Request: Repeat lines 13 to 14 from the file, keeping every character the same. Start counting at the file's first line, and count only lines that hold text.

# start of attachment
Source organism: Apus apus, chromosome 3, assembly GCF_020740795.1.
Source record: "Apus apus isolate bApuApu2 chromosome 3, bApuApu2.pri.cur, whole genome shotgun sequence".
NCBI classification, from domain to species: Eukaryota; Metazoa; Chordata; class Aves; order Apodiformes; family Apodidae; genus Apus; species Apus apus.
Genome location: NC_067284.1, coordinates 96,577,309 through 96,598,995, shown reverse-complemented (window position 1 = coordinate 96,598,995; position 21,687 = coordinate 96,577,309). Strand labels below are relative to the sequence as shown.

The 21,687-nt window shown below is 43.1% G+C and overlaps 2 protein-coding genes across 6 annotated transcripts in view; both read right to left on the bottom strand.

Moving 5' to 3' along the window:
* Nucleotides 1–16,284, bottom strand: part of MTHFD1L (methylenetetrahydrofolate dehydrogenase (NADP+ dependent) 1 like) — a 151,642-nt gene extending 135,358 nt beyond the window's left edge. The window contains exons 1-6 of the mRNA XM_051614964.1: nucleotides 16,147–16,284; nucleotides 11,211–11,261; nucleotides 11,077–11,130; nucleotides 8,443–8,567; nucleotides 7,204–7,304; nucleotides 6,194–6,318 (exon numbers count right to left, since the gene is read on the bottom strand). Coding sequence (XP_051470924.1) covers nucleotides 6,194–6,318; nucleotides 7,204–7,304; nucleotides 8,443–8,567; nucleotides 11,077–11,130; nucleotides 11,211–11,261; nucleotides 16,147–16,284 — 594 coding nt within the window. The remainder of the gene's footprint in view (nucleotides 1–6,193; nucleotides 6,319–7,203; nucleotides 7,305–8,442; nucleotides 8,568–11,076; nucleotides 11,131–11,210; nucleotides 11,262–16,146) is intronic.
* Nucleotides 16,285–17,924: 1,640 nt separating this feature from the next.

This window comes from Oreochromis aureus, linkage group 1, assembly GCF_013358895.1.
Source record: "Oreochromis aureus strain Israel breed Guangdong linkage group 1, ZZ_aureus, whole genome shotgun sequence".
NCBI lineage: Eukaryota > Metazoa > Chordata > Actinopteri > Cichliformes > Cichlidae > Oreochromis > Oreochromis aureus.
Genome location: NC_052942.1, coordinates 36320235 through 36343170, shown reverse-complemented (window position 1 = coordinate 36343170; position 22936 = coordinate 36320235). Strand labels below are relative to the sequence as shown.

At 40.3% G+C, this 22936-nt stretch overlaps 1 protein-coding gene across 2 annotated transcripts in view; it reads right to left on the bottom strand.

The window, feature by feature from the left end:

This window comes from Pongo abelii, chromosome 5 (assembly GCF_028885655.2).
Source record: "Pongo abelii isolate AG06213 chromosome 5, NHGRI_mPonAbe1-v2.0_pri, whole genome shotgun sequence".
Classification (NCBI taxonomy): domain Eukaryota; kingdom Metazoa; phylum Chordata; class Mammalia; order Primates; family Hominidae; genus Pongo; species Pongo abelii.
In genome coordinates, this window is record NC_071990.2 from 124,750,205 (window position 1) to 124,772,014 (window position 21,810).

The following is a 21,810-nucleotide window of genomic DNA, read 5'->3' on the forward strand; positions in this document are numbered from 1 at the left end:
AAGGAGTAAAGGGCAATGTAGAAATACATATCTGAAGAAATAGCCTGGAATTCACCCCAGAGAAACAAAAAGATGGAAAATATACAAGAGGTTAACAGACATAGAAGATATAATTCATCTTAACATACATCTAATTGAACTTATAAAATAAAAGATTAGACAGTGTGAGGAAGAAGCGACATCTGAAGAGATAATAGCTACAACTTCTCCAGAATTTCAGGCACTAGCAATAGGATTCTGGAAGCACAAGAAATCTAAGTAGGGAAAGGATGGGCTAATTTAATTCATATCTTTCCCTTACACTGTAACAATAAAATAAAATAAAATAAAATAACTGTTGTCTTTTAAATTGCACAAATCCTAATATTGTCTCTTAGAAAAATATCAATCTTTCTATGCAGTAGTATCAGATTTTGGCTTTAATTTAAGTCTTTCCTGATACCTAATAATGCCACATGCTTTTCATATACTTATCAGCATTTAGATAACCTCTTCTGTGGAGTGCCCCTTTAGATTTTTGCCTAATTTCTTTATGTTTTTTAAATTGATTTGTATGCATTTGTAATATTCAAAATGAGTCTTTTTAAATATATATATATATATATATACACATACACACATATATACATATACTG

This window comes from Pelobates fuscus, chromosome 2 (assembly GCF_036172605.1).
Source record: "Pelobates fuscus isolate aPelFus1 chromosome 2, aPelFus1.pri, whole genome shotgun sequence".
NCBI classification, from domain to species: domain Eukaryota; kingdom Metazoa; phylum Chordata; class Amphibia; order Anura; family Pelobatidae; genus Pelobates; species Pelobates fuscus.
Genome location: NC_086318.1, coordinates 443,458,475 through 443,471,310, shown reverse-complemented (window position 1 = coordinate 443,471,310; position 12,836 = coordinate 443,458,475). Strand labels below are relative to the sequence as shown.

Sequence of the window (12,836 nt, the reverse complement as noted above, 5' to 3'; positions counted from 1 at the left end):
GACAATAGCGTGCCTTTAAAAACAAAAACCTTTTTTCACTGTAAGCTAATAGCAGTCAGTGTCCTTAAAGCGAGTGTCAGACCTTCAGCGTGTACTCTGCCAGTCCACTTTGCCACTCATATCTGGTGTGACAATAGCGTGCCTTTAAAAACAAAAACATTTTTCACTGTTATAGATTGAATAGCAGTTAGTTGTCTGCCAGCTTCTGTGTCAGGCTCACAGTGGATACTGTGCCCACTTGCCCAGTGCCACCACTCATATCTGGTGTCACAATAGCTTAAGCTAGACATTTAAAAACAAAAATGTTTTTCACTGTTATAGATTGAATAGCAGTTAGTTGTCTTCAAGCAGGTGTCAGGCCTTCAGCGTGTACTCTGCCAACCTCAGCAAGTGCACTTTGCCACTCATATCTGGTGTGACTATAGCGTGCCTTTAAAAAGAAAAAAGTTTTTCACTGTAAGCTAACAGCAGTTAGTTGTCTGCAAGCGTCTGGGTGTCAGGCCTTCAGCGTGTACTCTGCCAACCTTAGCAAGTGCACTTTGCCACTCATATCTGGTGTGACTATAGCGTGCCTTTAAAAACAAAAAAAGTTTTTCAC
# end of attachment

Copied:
At 40.3% G+C, this 22936-nt stretch overlaps 1 protein-coding gene across 2 annotated transcripts in view; it reads right to left on the bottom strand.

The window, feature by feature from the left end: